Mum urges parents to go with “gut instinct” after daughter’s cancer diagnosis

Lailah while on treatment and the youngster now.

A Leyburn mum whose daughter was diagnosed with cancer has urged other parents to “go with their gut instinct” if they think their child is not well.

Doctors told Kelly James her daughter Lailah had acute lymphoblastic leukaemia in 2019.

Lailah was just four at the time.

The diagnosis came as a huge shock to Kelly, who also had a two-year-old son at the time.

She said: “We had never had to deal with a cancer diagnosis throughout any of our family, so this was completely new to us, we didn’t know what to expect, how she was going to cope, or how bad her diagnosis was going to be.

“It was emotionally draining initially, trying to get our heads around what was happening, but we had a lot of support from the community where we live and throughout the hospital too.”

Both Kelly and Lailah’s dad were forced to stop working for the first couple of months while they got to grips with Lailah’s diagnosis and treatment, which would take place at Leeds Children’s Hospital, 60 miles away.

As well as praising the support of the local community, Kelly has also highlighted the importance of local charities in helping families through similar circumstances, including Yorkshire’s children’s cancer charity, Candlelighters, which supports families throughout the region.

Kelly said: “We first heard about the charity a couple of days in, when we were admitted into hospital.

“They came round to discuss what the charity was and how they helped families that were going through this difficult time. Candlelighters have supported us in so many ways, including with funding at the start of Lailah’s journey.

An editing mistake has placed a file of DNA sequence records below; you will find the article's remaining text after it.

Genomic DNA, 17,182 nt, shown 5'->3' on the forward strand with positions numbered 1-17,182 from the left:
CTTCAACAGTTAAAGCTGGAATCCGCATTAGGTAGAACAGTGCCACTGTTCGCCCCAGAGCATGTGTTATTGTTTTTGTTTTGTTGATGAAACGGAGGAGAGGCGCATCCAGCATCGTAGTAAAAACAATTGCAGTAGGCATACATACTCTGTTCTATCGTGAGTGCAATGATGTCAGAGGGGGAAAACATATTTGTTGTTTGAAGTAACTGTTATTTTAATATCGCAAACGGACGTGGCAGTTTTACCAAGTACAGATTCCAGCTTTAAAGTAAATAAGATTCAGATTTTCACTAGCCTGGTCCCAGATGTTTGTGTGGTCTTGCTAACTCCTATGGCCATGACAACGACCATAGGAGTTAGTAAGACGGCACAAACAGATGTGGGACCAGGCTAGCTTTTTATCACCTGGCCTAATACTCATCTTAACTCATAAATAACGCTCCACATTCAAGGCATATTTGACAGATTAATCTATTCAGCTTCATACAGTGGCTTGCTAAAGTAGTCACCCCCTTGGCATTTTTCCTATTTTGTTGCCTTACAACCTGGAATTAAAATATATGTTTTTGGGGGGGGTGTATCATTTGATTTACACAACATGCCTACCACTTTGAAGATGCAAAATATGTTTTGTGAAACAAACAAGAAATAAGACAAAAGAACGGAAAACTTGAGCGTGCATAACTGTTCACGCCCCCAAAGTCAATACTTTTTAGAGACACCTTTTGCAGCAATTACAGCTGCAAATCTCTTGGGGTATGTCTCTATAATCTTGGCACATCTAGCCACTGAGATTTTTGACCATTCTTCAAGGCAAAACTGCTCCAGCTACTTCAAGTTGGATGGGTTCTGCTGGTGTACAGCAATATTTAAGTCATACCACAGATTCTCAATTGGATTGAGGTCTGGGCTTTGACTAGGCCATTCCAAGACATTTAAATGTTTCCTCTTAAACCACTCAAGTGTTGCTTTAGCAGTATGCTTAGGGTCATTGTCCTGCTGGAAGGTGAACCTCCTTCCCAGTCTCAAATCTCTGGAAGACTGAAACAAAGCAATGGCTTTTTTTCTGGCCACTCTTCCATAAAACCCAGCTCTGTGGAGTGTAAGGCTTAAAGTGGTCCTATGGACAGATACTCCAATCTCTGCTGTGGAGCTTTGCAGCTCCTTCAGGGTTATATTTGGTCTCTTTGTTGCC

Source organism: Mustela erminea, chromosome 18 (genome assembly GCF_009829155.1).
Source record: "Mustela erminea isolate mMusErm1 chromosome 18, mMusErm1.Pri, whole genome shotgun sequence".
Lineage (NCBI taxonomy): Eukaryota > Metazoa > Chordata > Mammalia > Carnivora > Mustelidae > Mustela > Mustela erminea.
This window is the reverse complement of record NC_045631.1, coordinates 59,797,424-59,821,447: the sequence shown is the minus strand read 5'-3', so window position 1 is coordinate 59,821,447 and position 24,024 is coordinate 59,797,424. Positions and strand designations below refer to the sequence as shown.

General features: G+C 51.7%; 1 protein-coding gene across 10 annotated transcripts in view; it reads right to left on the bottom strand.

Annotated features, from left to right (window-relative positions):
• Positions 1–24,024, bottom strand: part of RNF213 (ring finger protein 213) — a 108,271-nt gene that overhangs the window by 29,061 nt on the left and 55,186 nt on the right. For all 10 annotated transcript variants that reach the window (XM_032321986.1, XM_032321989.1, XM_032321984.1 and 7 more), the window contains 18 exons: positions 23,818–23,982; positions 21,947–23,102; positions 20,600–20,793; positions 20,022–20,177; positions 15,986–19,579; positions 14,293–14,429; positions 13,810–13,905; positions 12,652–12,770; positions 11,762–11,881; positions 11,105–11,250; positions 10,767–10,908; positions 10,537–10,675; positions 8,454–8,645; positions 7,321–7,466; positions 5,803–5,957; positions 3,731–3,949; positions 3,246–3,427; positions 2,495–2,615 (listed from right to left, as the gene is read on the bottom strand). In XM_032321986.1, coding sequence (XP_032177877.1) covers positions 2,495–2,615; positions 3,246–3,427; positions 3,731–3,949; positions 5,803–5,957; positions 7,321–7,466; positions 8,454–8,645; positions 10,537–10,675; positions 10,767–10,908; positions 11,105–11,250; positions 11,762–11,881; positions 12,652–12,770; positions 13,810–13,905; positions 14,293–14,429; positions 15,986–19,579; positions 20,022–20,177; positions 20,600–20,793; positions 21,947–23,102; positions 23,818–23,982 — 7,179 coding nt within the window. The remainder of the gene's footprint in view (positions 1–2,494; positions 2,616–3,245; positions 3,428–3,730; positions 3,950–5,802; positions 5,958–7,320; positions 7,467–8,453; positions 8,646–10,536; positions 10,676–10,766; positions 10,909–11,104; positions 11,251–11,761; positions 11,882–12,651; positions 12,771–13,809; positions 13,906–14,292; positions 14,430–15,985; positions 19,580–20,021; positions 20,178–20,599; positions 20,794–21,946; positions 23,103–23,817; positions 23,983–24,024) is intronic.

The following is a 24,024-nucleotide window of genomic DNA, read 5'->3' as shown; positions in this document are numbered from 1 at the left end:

“We’ve also attended a group outside of the hospital with other families affected by childhood cancer, where we can meet and chat with each other, and the children can play and get to know each other too.”

“Candlelighters’ support has massively helped; we know if we were ever struggling with anything we could always talk to someone within the charity, they’ve always shown such care towards Lailah especially the play team members throughout the wards.”

Despite the struggles her family has faced, Kelly is positive about their situation.

“We really do class ourselves as fortunate with Lailah’s journey. She has done remarkably well throughout with not so many setbacks along the way. She’s faced this head on and been an absolute warrior.”

Kelly has urged any other parents who suspect their child may be ill to go with their “gut instincts” and investigate.

She said: “I didn’t know at the time what the outcome was going to be after taking Lailah to the doctors, but I knew there was something wrong with her and I made the doctors see her and do tests.”

Emily Wragg, CEO of Candlelighters, said: “We exist to help ordinary families facing extraordinary circumstances and for over 45 years, we’ve helped countless families navigate their child’s diagnosis with emotional, practical, and financial support.

“Unless you have been through or have been surrounded by experiences of childhood cancer, it is often not understood how far-reaching its impact can be. Candlelighters are there for families from diagnosis and for as long as is needed, wherever that help is needed, whether on the ward, at home or in the community.”

For more information or to make a donation to Candlelighters visit